High Water Festival - Sunday Recap


Written By Shank WIlson

The High Water festival was back for a 3rd consecutive year of “music, food, and libations” at Riverfront Park in North Charleston. I was on location for a packed Sunday afternoon where the weather was sympathetic, the breeze was refreshing, and bathrooms were line-free. 

With a Heisenberg High-Ball in hand (Four Roses and Tropical Red Bull), I approach the Edisto Stage where country singer-songwriter, as well as former Grammy nominee and Cary Ann Hearst collaborator, Hayes Carll, is performing. Carll can tell a great story with lyrics that sandwich altruistic wisdom around dry, and often self-deprecating, wit. There may be no better example of that than his introduction regarding the heavy subject matter in the song, “KMAG YOYO.” Carll informs the audience that the song is about a friend who joins the Army, ends up in Afghanistan, gets caught dealing heroin, finds himself on LSD thinking he’s going to the moon, and finally sobers up when he’s hit with an IED. “I know what you’re thinking,” Carll says with expressionless sarcasm, “This is just another pandering attempt at mainstream country success…guilty.” 

After Carll, the Stono Stage featured Dr. Dog. It took about two songs for the band’s emotionality on stage to grab the crowd and propel the entire event up a notch where it would remain the rest of the day. Catchy guitar hooks, great harmonies, and such dynamic execution of their catalogue had me wishing they had a little more time. When they finished, the girl next to me mused out loud to no one in particular, “Oh Dr. Dog, I love you.” Get in line, sister. 

One of the great musical trends over the last decade is the reemergence of the 60s-style soul revue. Durand Jones and the Indications are cut from that cloth and their set was a live action documentary of how to hold an audience’s emotions in your hand and lead them on an epic journey to the land of joy.  Jones’ Anthony Hamilton-esque smoothness combined with drummer Aaron Frazer’s Phillip Bailey-esque falsetto made them the perfect vocal foils for each other. 

The band closed with “Don’t Let Me Down” by The Beatles which became the most impassioned sing along of the day. When the song started, I had begun walking away from the stage towards the bathroom area and seemingly everybody I passed along the way including vendor employees and those sitting down in the far reaches of the venue were taking part in the moment. This is the kind of unified moment you can only have at a festival where just one artist is playing at any given time. Kudos to the festival curators for allowing that to be possible. 

Speaking of the festival curators, it was time to catch a set from our beloved hosts, Shovels and Rope. Donning the stage in gorgeous matching blue outfits, Michael Trent announced to the festival guests that this was their first show in 6 months. He then participated in a running theme of festival performers by kicking his shoes off. I thought the story of their show was the new material from their new album, “By Blood.” I mean, how often do you wish a band would skip the songs you’re familiar with and play more stuff off the new album? It’s a very rare occurrence, but that was the overwhelming feeling I had as their set came to a close. In post-show conversations, I discovered I was not alone in this assessment. Perhaps this is a harbinger of better things to come for the lowcountry’s favorite power-couple duo.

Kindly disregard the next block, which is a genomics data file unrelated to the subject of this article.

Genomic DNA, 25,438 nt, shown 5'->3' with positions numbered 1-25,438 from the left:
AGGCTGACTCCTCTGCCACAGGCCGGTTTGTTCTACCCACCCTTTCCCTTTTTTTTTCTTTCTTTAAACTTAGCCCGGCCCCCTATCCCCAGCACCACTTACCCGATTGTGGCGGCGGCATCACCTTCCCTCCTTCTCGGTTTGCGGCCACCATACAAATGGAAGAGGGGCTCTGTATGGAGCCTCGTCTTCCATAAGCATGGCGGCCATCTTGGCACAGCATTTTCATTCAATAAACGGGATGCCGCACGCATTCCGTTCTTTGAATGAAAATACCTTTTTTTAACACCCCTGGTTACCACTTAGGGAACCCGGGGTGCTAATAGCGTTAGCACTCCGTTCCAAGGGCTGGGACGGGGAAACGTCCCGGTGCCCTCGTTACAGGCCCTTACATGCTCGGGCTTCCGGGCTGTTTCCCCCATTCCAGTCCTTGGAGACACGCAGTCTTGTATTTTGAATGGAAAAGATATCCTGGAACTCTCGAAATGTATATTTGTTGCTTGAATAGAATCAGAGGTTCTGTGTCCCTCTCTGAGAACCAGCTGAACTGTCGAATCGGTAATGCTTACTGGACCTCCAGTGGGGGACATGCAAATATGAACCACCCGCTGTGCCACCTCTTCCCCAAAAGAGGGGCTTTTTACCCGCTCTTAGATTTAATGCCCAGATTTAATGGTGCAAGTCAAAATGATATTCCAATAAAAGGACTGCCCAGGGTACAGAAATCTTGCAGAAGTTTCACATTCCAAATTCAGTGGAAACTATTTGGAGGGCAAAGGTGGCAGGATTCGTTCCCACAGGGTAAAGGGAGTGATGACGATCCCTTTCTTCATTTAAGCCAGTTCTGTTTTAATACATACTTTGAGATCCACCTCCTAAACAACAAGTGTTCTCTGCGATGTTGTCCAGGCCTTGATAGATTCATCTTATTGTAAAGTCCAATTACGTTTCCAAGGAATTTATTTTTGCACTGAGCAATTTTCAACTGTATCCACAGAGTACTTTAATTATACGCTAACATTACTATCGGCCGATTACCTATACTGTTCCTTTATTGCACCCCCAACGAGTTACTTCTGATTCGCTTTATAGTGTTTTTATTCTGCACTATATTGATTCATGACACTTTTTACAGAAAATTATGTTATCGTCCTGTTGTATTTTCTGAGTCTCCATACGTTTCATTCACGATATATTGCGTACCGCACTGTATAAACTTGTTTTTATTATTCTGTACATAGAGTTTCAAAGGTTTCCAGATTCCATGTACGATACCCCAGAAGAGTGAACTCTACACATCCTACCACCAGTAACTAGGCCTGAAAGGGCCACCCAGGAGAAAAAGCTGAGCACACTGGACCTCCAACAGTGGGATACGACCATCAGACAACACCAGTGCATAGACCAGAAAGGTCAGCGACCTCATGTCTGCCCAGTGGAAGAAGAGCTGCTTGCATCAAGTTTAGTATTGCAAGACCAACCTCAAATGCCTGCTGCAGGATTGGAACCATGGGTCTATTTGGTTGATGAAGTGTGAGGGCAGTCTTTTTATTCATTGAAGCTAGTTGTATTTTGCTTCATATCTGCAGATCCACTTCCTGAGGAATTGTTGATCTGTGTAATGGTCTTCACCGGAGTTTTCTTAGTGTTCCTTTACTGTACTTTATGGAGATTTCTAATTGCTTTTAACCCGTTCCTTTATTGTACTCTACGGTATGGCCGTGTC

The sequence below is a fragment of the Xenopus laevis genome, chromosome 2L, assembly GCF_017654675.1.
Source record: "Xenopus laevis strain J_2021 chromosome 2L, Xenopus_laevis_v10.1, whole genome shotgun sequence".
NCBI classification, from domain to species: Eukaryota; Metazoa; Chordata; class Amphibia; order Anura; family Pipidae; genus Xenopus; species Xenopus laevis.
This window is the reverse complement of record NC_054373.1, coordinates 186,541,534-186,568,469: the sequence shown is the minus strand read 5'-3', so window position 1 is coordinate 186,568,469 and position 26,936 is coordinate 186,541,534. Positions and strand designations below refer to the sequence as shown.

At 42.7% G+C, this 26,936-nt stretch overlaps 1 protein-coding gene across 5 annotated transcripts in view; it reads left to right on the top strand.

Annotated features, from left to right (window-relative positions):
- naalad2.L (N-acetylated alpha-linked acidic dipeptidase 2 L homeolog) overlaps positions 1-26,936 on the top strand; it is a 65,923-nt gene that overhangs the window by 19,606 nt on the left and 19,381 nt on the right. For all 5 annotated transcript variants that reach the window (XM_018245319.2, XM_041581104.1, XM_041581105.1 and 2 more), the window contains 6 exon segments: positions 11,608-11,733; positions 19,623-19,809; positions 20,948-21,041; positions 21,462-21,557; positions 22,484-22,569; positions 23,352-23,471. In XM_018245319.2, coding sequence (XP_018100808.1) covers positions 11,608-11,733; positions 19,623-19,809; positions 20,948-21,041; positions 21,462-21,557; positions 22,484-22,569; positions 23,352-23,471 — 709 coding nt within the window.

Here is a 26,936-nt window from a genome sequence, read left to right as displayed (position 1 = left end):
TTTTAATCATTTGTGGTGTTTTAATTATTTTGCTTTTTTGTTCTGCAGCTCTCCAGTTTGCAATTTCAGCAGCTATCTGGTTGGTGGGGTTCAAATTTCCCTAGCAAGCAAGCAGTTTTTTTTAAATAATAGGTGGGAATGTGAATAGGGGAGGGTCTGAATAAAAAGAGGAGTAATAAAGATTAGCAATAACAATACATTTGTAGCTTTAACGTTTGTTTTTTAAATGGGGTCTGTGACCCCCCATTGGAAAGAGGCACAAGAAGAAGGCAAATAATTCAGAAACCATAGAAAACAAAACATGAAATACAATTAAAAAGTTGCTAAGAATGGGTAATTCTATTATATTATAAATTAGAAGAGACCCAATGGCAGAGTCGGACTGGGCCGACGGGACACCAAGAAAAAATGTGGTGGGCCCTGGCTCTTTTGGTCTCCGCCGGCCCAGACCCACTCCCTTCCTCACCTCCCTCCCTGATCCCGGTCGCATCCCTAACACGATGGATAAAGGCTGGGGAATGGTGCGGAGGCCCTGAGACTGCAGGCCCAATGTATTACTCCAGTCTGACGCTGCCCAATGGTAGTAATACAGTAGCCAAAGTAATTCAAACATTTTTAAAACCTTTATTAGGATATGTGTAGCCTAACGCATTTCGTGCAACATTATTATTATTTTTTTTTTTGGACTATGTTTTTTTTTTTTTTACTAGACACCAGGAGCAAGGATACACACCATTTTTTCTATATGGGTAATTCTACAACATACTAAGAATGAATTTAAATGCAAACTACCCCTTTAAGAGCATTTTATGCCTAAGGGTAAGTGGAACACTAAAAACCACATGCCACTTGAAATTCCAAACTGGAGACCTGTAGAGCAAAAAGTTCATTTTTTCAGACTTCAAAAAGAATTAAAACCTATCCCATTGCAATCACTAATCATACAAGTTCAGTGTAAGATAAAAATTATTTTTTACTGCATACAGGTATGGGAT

J. Roddy Walston and The Business was next and whenever I see them on a bill, I pour a little out for the bands that have to play before and after them. From the opening piano riff on “Don’t Break the Needle” to the final snare hit on “Heavy Bells,” you can trust that they will give you, the fan, everything they have on stage. Walston was a blur of hair, eyes, and teeth as he bounced back and forth on each foot like a boxer limbering up in his corner.  The walls of the side-stage canopy were dropped for the show exposing a collection of, mostly attractive women, energetically dancing throughout the set. And yes, as people around me pointed out, when seated at the piano, Walston stomps his feet with such vigor it looks very much like that piano is on the receiving end of an acutely sexual experience. 

Speaking of sexual experiences, next up was The Head and The Heart whose lead singer, Jonathon Russell, looks like somebody your recently divorced cousin would hope to meet while vacationing in the south of France. I mean, Game of Thrones might have been premiering on TV at that moment, but the city of Charleston was being serenaded in person by a singing Khal Drogo. With so many hit-worthy songs and so much beauty in their harmonies, they were the perfect antithetical compliment post-J. Roddy Walston and The Business. For me to proclaim that the headliner stole the show is perhaps an oxymoronic impossibility but, considering the high caliber of the shows on Sunday, they did just that. Not only was their performance captivating but they appeared clearly grateful to close and fully embraced the role of festival ambassadors. Russell even name-checked local Charleston band, “Babe Club” and, yes, kicked off the shoes.  

Walking back through the gates after the show, it occurred to me that High Water encapsulated the predominant musical tastes of Charleston in almost the same way 96 Wave Fest with great success in the 90s. I realize that we Charlestonians need this and I hope this remains a spring tradition for years to come. 

Taylor Czerwinski